Michael Olderr, Layout Editor
Star Wars: The Rise of Skywalker is the last chapter of the Skywalker saga, which began all the way back in 1977 with the original Star Wars: A New Hope. Here we are given a movie that seeks to do justice to the prequels before it. And while this movie succeeds at being a mindless action movie, it fails to live up to the franchise’s legacy.
After the (supposed) fan backlash to the previous installment, The Last Jedi, it is clear that this film was made to undo everything that the previous movie had done. It is a people-pleaser movie, which on its own is infuriating. It lacks imagination and forces way too many elements without actually justifying their existence, creating plot points that do not follow the arc of the movies before it. Disney took inspiration from the wrong side of the fanbase when creating the story, and in doing so, they made some grievous creative choices. Some moments in the film put the prequels to shame, with lifeless scenes and voids of emotion that make you want to leave the theater throwing up. The very clear rewrites that this movie went through took a toll on the narrative and left the cast to carry the weight.
The stars of the movie are the only reason that the movie is watchable. The members of the cast work well off one another, and Daisy Ridley noticeably outshines her peers. Her character Rey is one of the better characters in this trilogy, and over the course of the movie Ridley reminds us why she is the protagonist of the story. Her charisma shines through each scene she is in and adapts well to the narrative. Though the long-standing criticisms of her character are still present, and her story moments are not without heavy flaws, in the end, we see a fitting end to the journey she started in The Force Awakens.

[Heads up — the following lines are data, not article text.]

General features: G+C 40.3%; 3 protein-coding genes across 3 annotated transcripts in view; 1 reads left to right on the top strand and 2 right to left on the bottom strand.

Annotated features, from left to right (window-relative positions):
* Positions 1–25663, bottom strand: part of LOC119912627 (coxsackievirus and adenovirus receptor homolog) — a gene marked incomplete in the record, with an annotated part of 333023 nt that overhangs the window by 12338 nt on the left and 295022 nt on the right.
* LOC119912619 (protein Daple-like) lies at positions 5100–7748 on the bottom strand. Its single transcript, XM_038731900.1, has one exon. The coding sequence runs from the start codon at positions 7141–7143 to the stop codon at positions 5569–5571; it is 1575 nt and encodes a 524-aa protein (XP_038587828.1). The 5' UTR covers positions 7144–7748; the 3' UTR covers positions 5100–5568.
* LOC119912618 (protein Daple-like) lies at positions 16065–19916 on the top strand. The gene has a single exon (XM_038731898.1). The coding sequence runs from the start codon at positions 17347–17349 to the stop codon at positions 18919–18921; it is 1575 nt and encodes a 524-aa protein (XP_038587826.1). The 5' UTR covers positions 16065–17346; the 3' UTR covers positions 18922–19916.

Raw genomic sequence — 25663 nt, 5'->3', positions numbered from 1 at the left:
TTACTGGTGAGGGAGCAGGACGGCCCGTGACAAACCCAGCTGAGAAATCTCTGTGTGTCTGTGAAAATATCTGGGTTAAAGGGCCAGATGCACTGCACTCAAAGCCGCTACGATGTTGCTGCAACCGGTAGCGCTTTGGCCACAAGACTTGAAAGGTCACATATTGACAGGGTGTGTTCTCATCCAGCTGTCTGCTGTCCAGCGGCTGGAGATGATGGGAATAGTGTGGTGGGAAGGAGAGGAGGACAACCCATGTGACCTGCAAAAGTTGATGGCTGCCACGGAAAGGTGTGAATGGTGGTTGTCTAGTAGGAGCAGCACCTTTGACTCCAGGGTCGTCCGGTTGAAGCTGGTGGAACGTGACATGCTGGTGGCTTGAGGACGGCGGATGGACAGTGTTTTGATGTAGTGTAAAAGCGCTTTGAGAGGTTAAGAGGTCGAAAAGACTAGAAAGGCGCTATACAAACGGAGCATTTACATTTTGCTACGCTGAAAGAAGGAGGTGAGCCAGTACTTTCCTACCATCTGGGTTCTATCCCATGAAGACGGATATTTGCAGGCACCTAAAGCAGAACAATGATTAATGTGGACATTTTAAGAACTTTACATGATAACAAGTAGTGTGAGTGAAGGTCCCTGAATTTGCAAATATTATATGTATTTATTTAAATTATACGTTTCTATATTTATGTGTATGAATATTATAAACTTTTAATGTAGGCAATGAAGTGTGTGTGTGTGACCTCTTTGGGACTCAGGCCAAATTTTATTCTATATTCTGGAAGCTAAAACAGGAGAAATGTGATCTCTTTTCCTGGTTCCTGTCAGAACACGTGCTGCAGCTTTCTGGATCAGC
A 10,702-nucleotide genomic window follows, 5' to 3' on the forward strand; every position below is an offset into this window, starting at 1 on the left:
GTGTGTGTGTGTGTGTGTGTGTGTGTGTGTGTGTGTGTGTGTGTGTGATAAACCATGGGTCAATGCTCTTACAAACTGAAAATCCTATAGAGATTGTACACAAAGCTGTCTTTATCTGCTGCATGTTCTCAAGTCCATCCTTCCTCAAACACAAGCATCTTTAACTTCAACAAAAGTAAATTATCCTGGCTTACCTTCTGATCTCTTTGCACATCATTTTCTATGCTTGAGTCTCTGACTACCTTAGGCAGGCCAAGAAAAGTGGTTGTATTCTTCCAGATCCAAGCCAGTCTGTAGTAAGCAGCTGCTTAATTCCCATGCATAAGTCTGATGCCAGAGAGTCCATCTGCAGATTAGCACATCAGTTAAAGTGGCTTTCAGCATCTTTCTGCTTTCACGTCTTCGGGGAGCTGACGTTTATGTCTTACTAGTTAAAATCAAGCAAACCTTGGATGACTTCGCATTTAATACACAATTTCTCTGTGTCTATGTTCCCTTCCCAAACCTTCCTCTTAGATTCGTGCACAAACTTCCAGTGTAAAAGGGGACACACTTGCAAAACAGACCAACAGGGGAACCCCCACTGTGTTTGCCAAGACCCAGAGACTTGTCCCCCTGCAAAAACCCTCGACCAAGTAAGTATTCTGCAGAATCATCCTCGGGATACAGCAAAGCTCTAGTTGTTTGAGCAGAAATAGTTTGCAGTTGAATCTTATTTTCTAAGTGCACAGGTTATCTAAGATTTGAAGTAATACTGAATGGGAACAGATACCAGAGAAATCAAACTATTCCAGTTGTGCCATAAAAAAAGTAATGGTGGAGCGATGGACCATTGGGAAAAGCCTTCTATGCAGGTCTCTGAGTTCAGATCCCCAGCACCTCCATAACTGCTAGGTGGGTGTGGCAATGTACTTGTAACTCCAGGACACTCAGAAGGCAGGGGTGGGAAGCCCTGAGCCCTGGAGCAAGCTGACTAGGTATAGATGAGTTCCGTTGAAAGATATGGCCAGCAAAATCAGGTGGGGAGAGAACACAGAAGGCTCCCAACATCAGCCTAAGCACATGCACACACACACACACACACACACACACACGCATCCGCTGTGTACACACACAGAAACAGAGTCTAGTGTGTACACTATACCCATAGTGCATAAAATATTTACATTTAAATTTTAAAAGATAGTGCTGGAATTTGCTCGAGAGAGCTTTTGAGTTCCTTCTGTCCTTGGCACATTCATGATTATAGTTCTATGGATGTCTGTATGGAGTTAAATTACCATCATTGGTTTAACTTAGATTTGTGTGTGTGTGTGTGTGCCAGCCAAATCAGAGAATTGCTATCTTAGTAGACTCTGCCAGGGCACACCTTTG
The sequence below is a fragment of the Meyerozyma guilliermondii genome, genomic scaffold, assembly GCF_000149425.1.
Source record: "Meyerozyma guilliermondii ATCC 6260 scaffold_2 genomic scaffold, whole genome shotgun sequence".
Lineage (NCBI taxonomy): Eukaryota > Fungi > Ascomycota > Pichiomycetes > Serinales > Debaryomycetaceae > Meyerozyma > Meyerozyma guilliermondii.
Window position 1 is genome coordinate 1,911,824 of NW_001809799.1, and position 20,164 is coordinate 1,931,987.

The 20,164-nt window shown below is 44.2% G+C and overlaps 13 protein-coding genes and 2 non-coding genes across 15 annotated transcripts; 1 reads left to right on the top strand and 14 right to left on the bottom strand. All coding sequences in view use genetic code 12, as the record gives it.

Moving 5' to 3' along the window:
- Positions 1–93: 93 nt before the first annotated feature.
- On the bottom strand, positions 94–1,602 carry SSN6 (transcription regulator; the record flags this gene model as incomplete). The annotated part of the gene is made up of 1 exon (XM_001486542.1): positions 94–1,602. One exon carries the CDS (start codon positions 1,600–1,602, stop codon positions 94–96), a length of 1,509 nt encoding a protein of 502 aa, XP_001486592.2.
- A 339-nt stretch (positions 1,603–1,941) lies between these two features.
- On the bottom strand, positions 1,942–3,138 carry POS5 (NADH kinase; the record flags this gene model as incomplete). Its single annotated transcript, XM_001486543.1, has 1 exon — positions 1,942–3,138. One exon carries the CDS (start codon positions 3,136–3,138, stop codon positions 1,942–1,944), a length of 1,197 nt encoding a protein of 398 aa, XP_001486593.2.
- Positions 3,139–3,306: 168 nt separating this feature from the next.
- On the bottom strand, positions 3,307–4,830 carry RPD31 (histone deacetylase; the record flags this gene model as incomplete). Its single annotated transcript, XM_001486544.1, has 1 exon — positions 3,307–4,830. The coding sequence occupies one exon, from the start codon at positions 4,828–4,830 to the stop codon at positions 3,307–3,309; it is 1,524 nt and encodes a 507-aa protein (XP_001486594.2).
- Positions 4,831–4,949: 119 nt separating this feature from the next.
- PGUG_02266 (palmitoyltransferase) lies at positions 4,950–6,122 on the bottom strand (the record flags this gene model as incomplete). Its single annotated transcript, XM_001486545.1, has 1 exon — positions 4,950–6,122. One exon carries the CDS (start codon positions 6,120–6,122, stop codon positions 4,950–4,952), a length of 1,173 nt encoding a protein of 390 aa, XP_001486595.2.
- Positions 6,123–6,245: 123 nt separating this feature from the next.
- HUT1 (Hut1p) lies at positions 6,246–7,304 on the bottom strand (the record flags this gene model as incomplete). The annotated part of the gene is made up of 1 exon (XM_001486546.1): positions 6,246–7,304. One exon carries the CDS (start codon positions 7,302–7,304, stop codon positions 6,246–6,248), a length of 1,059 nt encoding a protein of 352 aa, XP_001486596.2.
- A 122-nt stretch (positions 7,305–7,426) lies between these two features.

Moreover, Ian McDiarmid is phenomenal in his return as Sheev Palpatine. A cool effect follows his character wherever he goes, giving the atmosphere of his character a sense of horror, which is something Star Wars has not done before. It is refreshing, but if you just stop and wonder why McDiarmid is even in the film, it collapses the narrative as well as Star Wars as a whole. Adam Driver also does the best he can in this movie, but like many of the other cast members, he fails to live up to the story’s potential.
Rise of Skywalker could have been so much more. It should have stood as a testament to this 40-year-old story, but it does not. The heart that Star Wars used to have is missing. If this is the final product of the Star Wars saga, it should have stayed in a galaxy far far away from theaters.